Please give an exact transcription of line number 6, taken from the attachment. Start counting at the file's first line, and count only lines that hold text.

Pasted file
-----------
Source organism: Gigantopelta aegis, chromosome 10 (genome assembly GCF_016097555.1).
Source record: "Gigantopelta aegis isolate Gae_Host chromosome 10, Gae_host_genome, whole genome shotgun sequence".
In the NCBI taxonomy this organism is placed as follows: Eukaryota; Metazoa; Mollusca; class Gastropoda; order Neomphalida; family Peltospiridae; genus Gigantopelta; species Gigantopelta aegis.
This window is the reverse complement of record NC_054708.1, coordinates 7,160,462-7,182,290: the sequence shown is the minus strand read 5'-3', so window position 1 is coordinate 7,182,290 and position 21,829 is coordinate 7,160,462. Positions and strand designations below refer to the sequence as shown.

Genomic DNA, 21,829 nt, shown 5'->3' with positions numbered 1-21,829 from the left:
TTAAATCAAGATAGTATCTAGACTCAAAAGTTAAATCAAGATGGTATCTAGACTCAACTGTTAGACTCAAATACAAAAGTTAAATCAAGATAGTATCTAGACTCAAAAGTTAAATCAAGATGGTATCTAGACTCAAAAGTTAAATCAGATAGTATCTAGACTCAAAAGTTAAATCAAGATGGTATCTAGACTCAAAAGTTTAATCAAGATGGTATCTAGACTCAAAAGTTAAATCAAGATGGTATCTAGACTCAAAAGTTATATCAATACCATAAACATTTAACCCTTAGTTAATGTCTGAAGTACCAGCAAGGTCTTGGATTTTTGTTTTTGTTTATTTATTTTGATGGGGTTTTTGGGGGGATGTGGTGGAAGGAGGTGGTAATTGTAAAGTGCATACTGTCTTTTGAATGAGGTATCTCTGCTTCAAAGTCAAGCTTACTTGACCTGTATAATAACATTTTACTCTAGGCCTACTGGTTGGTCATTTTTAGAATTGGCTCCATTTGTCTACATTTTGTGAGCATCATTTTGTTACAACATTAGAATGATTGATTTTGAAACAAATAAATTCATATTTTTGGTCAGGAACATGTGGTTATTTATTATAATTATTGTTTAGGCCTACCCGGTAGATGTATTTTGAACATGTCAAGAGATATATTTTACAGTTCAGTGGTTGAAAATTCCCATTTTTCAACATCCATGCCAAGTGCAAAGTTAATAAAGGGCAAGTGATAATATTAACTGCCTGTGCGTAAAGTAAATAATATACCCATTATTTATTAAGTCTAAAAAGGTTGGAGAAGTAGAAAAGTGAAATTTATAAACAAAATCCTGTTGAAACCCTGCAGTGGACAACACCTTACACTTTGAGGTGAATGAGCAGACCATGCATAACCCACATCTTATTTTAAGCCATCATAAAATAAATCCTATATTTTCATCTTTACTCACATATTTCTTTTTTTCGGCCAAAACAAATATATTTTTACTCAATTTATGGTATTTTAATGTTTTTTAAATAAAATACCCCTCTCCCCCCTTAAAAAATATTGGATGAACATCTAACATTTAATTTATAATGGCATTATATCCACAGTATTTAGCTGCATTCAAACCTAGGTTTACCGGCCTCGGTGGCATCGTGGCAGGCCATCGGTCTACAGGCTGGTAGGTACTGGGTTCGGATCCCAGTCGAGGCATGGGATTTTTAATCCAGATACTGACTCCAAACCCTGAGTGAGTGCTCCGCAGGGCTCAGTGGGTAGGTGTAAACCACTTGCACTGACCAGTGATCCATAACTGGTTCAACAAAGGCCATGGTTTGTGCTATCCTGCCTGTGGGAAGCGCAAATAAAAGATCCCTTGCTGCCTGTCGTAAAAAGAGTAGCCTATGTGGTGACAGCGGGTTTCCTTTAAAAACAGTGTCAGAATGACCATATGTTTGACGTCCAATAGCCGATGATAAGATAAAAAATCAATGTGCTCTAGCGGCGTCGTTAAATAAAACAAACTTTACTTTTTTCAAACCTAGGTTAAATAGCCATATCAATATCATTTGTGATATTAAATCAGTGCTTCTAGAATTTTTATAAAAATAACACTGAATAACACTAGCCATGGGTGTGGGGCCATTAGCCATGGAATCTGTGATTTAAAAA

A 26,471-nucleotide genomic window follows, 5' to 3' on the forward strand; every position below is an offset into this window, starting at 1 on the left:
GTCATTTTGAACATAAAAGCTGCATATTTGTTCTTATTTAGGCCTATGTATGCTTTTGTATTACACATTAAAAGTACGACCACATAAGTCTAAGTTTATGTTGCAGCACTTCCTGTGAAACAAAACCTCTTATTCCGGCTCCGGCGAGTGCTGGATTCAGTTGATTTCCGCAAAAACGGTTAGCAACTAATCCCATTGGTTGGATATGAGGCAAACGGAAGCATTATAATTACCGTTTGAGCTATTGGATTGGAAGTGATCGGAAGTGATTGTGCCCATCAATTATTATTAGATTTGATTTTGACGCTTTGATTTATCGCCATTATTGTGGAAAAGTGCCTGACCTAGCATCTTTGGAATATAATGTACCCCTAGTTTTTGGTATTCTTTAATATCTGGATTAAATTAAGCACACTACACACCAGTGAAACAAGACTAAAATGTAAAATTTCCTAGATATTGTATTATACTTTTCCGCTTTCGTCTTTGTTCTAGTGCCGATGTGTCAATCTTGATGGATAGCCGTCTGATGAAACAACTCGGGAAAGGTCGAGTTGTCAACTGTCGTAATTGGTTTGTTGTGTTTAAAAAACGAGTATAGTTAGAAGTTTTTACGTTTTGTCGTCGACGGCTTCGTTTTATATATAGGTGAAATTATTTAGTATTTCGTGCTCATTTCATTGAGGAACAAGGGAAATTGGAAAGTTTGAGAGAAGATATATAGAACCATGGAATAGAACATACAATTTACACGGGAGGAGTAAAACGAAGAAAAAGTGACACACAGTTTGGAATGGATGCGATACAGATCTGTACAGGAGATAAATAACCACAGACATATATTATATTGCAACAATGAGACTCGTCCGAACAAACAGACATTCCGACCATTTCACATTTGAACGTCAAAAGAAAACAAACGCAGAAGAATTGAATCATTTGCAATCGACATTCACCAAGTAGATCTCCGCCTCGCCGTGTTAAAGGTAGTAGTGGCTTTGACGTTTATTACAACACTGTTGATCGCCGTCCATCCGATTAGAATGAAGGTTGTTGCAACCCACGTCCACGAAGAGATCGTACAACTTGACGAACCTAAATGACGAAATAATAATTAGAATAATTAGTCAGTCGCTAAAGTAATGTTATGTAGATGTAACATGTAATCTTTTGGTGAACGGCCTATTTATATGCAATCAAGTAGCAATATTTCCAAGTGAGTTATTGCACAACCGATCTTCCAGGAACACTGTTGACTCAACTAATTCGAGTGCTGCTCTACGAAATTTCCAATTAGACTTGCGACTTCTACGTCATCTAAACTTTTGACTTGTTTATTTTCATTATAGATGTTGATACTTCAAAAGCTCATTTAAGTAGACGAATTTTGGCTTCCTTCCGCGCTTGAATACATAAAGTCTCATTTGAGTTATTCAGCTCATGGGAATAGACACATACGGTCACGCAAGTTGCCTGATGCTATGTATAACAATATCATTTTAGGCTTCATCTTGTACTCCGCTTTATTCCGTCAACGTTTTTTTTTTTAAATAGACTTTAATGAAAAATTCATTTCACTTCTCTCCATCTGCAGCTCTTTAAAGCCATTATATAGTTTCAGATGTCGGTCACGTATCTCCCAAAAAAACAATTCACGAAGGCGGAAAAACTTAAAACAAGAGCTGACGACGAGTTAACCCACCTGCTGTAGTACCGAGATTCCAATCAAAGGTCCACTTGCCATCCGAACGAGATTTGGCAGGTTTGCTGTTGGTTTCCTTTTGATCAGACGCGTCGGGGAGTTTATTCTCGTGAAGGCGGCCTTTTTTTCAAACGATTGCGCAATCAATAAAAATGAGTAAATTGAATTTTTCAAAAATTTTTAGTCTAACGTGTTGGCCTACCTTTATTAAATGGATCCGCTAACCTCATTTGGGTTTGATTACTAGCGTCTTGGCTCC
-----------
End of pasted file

TTAAATCAAGATAGTATCTAGACTCAAAAGTTAAATCAAGATGGTATCTAGACTCAACTGTTAGACTCAAATACAAAAGTTAAATCAAGATAGTATCTAGACTCAAAAGTTAAATCAAGATGGTATCTAGACTCAAAAGTTAAATCAGATAGTATCTAGACTCAAAAGTTAAATCAAGATGGTATCTAGACTCAAAAGTTTAATCAAGATGGTATCTAGACTCAAAAGTTAAATCAAGATGGTATCTAGACTCAAAAGTTATATCAATACCATAAACATTTAACCCTTAGTTAATGTCTGAAGTACCAGCAAGGTCTTGGATTTTTGTTTTTGTTTATTTATTTTGATGGGGTTTTTGGGGGGATGTGGTGGAAGGAGGTGGTAATTGTAAAGTGCATACTGTCTTTTGAATGAGGTATCTCTGCTTCAAAGTCAAGCTTACTTGACCTGTATAATAACATTTTACTCTAGGCCTACTGGTTGGTCATTTTTAGAATTGGCTCCATTTGTCTACATTTTGTGAGCATCATTTTGTTACAACATTAGAATGATTGATTTTGAAACAAATAAATTCATATTTTTGGTCAGGAACATGTGGTTATTTATTATAATTATTGTTTAGGCCTACCCGGTAGATGTATTTTGAACATGTCAAGAGATATATTTTACAGTTCAGTGGTTGAAAATTCCCATTTTTCAACATCCATGCCAAGTGCAAAGTTAATAAAGGGCAAGTGATAATATTAACTGCCTGTGCGTAAAGTAAATAATATACCCATTATTTATTAAGTCTAAAAAGGTTGGAGAAGTAGAAAAGTGAAATTTATAAACAAAATCCTGTTGAAACCCTGCAGTGGACAACACCTTACACTTTGAGGTGAATGAGCAGACCATGCATAACCCACATCTTATTTTAAGCCATCATAAAATAAATCCTATATTTTCATCTTTACTCACATATTTCTTTTTTTCGGCCAAAACAAATATATTTTTACTCAATTTATGGTATTTTAATGTTTTTTAAATAAAATACCCCTCTCCCCCCTTAAAAAATATTGGATGAACATCTAACATTTAATTTATAATGGCATTATATCCACAGTATTTAGCTGCATTCAAACCTAGGTTTACCGGCCTCGGTGGCATCGTGGCAGGCCATCGGTCTACAGGCTGGTAGGTACTGGGTTCGGATCCCAGTCGAGGCATGGGATTTTTAATCCAGATACTGACTCCAAACCCTGAGTGAGTGCTCCGCAGGGCTCAGTGGGTAGGTGTAAACCACTTGCACTGACCAGTGATCCATAACTGGTTCAACAAAGGCCATGGTTTGTGCTATCCTGCCTGTGGGAAGCGCAAATAAAAGATCCCTTGCTGCCTGTCGTAAAAAGAGTAGCCTATGTGGTGACAGCGGGTTTCCTTTAAAAACAGTGTCAGAATGACCATATGTTTGACGTCCAATAGCCGATGATAAGATAAAAAATCAATGTGCTCTAGCGGCGTCGTTAAATAAAACAAACTTTACTTTTTTCAAACCTAGGTTAAATAGCCATATCAATATCATTTGTGATATTAAATCAGTGCTTCTAGAATTTTTATAAAAATAACACTGAATAACACTAGCCATGGGTGTGGGGCCATTAGCCATGGAATCTGTGATTTAAAAA